Geographic Tongue

Geographic tongue (also known as benign migratory glossitis and erythema migrans) is a descriptive term applied to a map-like appearance of the tongue resulting from irregular exposed patches on its surface.

The healthy tongue is a mass of muscle fibers covered by a mucous membrane. On the underside of the tongue the mucous membrane is smooth. On the upper side the tongue is covered with many tiny protrusions called papillae. These papillae come in four types with different shapes. Three of these types contain taste buds; the fourth does not. The fourth type is called filiform papillae and they are packed tightly together over the entire upper surface of the tongue.

In geographic tongue the filiform papillae are missing in the reddish areas and are overcrowded in the gray-white borders.

We still do not know exactly what causes geographic tongue but we do know that it strongly tends to run in families and has polygenic inheritance. It is associated with several different genes.

Geographic tongue is also significantly more common in people who are sensitive to the environment i.e. those with allergies eczema and/or asthma. It is also four times more common in those with diabetes. Other causes may include local irritation of a small portion of the tongue from hot or spicy foods alcohol tobacco or other local irritants.

The pattern on the surface of the tongue may change very rapidly. The pattern results from the loss of tongue papillae (tiny finger-like projections on the surface of the tongue) giving areas of the tongue flat spots and the subsequent geographic appearance. These areas of papillae loss are called denuded areas and may persist for more than a month. Occasionally mild irritation of the tongue is reported.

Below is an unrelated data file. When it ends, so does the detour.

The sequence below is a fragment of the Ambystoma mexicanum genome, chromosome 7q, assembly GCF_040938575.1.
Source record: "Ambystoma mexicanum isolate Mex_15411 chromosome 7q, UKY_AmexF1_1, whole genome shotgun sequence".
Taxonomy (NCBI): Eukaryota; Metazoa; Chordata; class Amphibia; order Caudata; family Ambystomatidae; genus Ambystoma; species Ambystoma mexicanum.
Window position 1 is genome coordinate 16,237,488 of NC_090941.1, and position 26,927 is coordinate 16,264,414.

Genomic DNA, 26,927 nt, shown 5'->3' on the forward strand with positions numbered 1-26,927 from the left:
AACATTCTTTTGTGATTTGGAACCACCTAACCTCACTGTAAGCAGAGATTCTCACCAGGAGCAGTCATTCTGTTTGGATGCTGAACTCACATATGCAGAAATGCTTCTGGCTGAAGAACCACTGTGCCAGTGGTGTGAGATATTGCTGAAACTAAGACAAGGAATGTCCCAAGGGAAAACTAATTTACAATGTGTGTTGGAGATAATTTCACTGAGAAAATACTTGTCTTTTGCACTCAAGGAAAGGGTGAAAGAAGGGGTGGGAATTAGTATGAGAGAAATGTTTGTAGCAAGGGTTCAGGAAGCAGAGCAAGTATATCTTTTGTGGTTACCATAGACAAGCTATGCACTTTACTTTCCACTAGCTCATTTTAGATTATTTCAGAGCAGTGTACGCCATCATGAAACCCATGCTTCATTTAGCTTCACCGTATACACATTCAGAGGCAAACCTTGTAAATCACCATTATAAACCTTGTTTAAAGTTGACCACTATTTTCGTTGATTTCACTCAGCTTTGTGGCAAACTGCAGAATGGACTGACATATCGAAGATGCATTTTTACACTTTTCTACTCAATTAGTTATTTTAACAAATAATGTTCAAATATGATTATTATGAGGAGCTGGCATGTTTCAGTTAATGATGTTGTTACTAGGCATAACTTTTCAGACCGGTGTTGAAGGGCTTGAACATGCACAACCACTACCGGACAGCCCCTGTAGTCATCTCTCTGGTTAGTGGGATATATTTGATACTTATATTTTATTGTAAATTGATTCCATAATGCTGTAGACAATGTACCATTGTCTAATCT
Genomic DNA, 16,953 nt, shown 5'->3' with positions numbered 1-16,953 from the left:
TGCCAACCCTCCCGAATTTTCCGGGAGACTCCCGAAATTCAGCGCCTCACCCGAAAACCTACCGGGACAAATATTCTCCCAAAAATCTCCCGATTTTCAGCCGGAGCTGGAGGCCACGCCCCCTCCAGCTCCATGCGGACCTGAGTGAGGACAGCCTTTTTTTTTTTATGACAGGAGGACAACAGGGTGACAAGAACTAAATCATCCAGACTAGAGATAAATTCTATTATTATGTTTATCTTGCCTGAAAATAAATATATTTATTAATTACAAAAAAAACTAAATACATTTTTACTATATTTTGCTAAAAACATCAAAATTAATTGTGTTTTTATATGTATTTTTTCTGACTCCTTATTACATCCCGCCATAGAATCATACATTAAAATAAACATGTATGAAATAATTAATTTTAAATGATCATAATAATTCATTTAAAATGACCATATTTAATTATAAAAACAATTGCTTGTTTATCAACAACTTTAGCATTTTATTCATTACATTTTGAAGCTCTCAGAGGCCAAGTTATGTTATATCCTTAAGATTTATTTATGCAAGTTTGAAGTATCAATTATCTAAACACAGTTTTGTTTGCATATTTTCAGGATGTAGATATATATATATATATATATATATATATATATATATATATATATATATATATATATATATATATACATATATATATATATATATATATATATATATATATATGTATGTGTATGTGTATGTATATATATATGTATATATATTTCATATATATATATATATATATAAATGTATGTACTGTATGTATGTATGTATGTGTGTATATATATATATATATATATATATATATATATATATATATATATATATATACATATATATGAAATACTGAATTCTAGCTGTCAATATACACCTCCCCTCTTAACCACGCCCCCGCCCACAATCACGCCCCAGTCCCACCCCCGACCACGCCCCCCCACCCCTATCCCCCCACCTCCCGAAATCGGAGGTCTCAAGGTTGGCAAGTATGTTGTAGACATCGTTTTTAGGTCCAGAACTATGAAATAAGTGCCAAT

The symptoms of geographic tongue are very easy to spot and include:

map-like appearance to the surface of the tongue patches and lesions on the tongue that can appear beefy red smooth and feel sore location of lesions changing from day to day

Examination of the tongue is usually sufficient to make the diagnosis. No tests are usually necessary.

To avoid geographic tongue it is best to avoid local irritation (hot/spicy food alcohol tobacco and so on) if you are prone to geographic tongue.

Geographic tongue heals spontaneously. The individual lesions often heal at the same time new ones are forming changing the appearance of the tongue over hours or days. This gives rise to the appearance that the map is migrating across the face of the tongue. Thus geographic tongue is also called benign migratory glossitis. Although benign this condition may last for months and often recurs.

No treatment is normally needed but anti-fungal and antibacterial medications may be used for symptomatic cases.

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